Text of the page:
History

Cairo Street Chapel is the second oldest surviving place of worship in Warrington. It was founded by dissenters and nonconformists who were seeking tolerance and liberty for themselves and others.

The Reverend Robert Yates founded the chapel when he was ejected from the Church of England in 1662 for failing to conform to the Book of Common Prayer, he ultimately obtained a licence for public worship.

Until the passing of the Unitarian Relief Act in 1813 it was a criminal offence to be a Unitarian and many Unitarians were persecuted for their faith. In 1863 the chapel was extensively repaired and updated, the interior would have looked much as it does today.

We adopted the Flaming Chalice symbol during the Second World War and it is now the accepted symbol of our liberal faith. The symbol is a reminder of the religious reformer Jan Hus who was burned at the stake in 1415 for the 'heresy' of offering the chalice of Holy Communion to the laity as well as the clergy.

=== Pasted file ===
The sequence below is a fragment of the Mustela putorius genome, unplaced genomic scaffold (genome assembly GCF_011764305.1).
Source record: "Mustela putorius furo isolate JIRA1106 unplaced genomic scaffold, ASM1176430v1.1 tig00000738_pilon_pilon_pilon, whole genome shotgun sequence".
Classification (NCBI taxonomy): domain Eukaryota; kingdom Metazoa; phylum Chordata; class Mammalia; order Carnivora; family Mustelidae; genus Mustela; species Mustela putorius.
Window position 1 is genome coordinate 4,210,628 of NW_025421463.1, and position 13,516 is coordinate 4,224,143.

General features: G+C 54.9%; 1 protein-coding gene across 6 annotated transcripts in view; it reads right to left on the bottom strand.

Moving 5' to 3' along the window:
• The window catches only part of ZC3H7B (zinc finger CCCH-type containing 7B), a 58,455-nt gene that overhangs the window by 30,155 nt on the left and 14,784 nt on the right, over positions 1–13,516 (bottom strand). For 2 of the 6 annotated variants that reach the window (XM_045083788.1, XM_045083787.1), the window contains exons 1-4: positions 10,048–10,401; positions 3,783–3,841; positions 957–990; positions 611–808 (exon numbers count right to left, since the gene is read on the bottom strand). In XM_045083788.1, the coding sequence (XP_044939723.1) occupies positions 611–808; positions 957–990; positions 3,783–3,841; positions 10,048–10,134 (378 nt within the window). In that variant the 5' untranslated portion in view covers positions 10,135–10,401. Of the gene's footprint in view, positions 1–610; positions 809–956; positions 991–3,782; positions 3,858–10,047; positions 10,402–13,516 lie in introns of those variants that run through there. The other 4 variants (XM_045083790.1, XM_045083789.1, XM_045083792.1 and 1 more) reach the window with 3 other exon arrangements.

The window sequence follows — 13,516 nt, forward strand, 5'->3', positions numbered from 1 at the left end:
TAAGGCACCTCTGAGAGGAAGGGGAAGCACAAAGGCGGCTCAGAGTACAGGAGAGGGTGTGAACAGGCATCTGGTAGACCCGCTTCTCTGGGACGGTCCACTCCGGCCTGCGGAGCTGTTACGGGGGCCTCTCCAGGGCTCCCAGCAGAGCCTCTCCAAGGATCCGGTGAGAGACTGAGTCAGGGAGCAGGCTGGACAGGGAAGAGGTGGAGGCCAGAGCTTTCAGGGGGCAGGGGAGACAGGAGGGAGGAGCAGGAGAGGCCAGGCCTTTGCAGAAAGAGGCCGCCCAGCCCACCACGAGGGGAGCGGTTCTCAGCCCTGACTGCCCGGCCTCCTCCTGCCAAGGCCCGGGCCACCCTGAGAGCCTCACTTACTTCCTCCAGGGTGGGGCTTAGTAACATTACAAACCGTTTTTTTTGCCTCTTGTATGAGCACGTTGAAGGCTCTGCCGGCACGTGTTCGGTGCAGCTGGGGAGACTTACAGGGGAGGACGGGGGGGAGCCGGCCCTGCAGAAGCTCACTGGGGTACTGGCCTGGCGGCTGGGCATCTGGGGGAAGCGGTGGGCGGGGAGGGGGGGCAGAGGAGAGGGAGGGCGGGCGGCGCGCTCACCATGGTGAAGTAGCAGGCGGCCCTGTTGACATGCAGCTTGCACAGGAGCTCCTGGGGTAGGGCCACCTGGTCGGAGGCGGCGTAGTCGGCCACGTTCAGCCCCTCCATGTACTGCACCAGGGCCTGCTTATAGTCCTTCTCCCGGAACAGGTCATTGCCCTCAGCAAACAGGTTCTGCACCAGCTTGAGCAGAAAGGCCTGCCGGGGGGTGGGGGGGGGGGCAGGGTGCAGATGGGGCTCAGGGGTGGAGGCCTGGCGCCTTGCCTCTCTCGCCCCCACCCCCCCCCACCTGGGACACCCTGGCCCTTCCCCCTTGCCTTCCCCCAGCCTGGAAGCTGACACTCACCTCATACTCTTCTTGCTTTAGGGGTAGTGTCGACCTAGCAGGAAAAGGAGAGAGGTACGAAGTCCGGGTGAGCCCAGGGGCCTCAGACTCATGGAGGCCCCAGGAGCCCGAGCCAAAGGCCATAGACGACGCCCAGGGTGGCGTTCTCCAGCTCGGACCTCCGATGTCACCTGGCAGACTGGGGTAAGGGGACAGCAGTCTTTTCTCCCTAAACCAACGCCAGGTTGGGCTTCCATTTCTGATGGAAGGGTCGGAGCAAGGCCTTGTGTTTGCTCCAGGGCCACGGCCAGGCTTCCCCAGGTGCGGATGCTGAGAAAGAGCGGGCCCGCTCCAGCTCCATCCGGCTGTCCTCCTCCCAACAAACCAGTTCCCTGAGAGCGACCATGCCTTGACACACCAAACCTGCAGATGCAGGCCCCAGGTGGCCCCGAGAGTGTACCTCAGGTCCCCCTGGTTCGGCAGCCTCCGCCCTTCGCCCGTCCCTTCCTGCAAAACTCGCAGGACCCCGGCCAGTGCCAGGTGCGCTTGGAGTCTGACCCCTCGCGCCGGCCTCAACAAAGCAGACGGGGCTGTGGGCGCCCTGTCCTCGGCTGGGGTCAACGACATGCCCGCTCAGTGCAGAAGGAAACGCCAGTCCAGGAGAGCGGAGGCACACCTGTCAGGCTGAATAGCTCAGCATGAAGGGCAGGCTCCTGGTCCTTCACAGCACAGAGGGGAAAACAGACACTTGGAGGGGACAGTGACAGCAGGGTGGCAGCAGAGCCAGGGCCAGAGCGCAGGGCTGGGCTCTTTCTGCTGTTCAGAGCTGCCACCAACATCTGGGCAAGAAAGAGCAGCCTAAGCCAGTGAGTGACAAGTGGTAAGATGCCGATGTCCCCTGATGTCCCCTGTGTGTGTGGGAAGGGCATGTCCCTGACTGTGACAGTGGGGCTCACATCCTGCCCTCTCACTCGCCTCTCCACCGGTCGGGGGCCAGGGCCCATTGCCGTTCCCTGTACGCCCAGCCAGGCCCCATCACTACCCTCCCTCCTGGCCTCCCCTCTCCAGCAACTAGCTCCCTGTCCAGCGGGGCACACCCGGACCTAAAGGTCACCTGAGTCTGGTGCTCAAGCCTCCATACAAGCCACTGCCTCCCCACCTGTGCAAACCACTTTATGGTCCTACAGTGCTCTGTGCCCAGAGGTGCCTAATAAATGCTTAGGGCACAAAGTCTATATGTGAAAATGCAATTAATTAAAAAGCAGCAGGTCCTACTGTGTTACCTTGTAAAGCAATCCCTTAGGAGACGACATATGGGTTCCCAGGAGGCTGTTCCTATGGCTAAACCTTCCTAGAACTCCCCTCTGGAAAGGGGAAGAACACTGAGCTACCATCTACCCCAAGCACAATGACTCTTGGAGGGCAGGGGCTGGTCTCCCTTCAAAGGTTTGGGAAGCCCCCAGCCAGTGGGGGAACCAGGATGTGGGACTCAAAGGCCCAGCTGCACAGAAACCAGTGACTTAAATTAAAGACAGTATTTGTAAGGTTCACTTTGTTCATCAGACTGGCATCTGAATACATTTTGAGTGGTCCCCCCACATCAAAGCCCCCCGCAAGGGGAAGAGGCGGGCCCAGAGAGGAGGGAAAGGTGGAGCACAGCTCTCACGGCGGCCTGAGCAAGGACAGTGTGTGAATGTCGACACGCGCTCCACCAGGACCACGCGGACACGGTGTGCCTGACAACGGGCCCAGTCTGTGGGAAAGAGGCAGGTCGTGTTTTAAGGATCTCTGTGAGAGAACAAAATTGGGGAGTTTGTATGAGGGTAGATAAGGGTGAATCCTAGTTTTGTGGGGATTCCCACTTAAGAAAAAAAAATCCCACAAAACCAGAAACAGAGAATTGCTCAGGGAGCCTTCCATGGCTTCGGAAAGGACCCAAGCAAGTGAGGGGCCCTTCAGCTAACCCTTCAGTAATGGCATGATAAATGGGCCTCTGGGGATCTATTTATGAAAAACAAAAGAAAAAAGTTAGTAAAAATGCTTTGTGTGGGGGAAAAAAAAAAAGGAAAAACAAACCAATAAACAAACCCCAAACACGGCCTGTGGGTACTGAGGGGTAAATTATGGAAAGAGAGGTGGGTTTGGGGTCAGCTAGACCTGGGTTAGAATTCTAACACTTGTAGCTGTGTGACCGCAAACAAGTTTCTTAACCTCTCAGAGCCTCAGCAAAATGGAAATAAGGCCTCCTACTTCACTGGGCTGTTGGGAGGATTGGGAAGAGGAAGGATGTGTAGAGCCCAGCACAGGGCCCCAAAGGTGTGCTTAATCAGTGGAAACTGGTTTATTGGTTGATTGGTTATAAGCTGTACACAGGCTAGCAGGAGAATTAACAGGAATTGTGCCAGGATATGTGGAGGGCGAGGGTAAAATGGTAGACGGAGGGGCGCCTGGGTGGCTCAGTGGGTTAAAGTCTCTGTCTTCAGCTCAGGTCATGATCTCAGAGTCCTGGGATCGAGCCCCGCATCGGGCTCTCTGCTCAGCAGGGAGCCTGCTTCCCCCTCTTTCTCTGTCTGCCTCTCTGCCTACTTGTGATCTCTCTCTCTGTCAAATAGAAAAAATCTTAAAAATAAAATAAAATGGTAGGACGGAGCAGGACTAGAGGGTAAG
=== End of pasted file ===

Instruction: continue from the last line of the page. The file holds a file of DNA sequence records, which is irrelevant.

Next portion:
Prominent Ministers and Lay Preachers of the Chapel have included the founder Rev Robert Yates (1662-1678), Rev John Seddon, founder of Warrington Academy (1747-1770), Rev William Enfield (1770-1785) and Rev Pearsall Carpenter (1819-1877). Other Unitarians associated with Cairo Street Chapel include Joseph Priestley (1733-1804), Anna Letitia Barbauld (nee Aitken) (1743-1825) and Rev William Gaskell, Minister (1805-1884).

We were the first denomination in England to accept women as Ministers in 1904.

The chapel is still used for Christenings, Weddings, Funerals and Morning Prayer on Sundays. You are more than welcome to take a look around the chapel whenever the gates are open. You never know, maybe you will bump into our resident ghost who is said to haunt the chapel gates.